February 22, 2009 Cloncurry, a town of over 4000 people in north-west Australia, is gearing up to produce solar thermal power capable of supplying all of ts electricity needs, 24-hours a day. The technology used will ensure the 10 megawatt Cloncurry solar thermal power station will continue to generate electricity when the sun is not shining and will deliver about 30 million kilowatt hours of electricity a year. Up to 8000 mirrors will reflect sunlight onto graphite blocks through which water will be pumped to generate steam that will operate a conventional steam turbine electricity generator. Because heat stays in the graphite, the system will work through the night and on overcast days.
Cloncurry, which is the first town in the State of Queensland to go totally solar, is a perfect candidate for solar thermal power generation, having long claimed the title of having recorded Australia's hottest day - 53 degrees Celsius in the shade in 1889.
The design to be implemented by Lloyd Energy Storage is a solar power tower. Solar energy is collected by tacking heliostats (mirrors) totalling 60,000 square feet that focus the sun’s rays on to large 10 ton graphite block mounted at the top of a tower. A total of 54 towers of 18 m (59 ft) high will be constructed. The thermal energy is turned into electricity on demand by passing water through tubes embedded in the graphite to make steam that drives a steam turbine to generate electricity. Less water will be used in the turbine than falls in an average year on the power station's roof. Test sites using a single tower mounted graphite boiler have been constructed in Comma and Newcastle NSW.
Solar power is well suited to small, isolated communities where access to the national electricity grid can be difficult or expensive. Solar dish power stations have been installed at three remote indigenous townships in Australia's Northern Territory. Thirty parabolic reflector dishes, each 14 meters (46 feet) in diameter, generate 24 Kw whenever the sun is 5 degrees above the horizon giving each township between 200 and 300kw providing 1.5 gigawatts per year in total.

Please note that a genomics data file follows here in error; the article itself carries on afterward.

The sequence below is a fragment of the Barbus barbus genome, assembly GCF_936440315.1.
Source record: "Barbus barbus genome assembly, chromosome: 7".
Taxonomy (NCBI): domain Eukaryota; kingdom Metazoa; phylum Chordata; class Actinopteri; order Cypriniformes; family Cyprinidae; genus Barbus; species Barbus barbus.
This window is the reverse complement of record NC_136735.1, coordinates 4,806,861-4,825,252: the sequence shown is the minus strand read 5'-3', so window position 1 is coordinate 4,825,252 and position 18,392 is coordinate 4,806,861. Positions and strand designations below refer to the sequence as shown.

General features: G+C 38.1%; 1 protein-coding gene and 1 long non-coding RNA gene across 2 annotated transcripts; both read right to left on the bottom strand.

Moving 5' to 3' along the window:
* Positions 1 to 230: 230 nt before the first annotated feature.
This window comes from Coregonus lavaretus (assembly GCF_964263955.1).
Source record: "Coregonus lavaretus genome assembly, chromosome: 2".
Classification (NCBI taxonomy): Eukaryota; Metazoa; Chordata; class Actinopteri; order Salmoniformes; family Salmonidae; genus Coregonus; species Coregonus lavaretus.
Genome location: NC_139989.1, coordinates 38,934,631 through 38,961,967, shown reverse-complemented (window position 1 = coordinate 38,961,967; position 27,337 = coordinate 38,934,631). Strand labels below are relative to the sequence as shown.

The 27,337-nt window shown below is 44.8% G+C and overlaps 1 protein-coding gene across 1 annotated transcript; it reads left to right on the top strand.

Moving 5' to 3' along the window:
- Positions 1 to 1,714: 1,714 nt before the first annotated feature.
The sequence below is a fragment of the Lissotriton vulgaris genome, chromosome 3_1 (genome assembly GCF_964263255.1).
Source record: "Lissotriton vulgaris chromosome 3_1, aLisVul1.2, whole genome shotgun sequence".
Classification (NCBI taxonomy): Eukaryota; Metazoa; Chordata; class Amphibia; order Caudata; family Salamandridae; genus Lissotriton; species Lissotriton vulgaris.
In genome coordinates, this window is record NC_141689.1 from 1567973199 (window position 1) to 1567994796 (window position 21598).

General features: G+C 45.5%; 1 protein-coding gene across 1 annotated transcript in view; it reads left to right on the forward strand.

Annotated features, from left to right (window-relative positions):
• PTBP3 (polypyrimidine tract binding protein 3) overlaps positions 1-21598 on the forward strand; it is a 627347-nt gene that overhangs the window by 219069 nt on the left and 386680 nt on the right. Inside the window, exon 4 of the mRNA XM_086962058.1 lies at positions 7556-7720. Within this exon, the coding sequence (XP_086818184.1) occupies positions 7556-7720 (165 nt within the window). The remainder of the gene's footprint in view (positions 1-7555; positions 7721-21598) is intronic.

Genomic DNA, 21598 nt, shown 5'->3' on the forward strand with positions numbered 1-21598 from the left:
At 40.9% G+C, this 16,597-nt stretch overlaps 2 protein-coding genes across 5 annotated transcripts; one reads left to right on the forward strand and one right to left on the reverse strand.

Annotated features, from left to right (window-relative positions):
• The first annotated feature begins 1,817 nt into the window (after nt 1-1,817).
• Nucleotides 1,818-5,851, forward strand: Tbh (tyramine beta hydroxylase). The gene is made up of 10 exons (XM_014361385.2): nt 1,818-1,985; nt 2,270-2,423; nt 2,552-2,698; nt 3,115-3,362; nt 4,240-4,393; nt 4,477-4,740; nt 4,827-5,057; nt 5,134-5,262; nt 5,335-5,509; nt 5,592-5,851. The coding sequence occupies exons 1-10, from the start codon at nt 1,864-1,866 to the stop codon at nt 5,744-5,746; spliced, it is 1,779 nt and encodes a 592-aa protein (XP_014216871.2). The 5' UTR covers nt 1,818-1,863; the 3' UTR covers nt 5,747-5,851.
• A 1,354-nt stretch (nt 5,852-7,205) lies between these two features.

Another type of solar technology has been proposed for Buronga in western NSW. A solar updraft tower would heat air in a very large circular greenhouse-like structure. The resulting convection causes the air to rise and escape through a tall tower. Moving air drives turbines, which produce electricity.
In Alice Springs, which lies in the country's red center, multiple installations of large solar dishes will track the sun to provide clean energy for the city in a project funded under the Australian Govenrment's Solar Cities scheme. The dishes will be connected to the grid and generate electricity for Alice Springs directly from the sun, offsetting some of the requirement to transport fossil fuels long distances.
The Queensland Government has committed $7 million towards the $30 million Cloncurry power station. This project will determine if this clean energy solution can be replicated in other rural and remote areas of Australia. It is a first for Australia and would generate enough electricity for about 3500 homes. It is expected to be running by early 2010.
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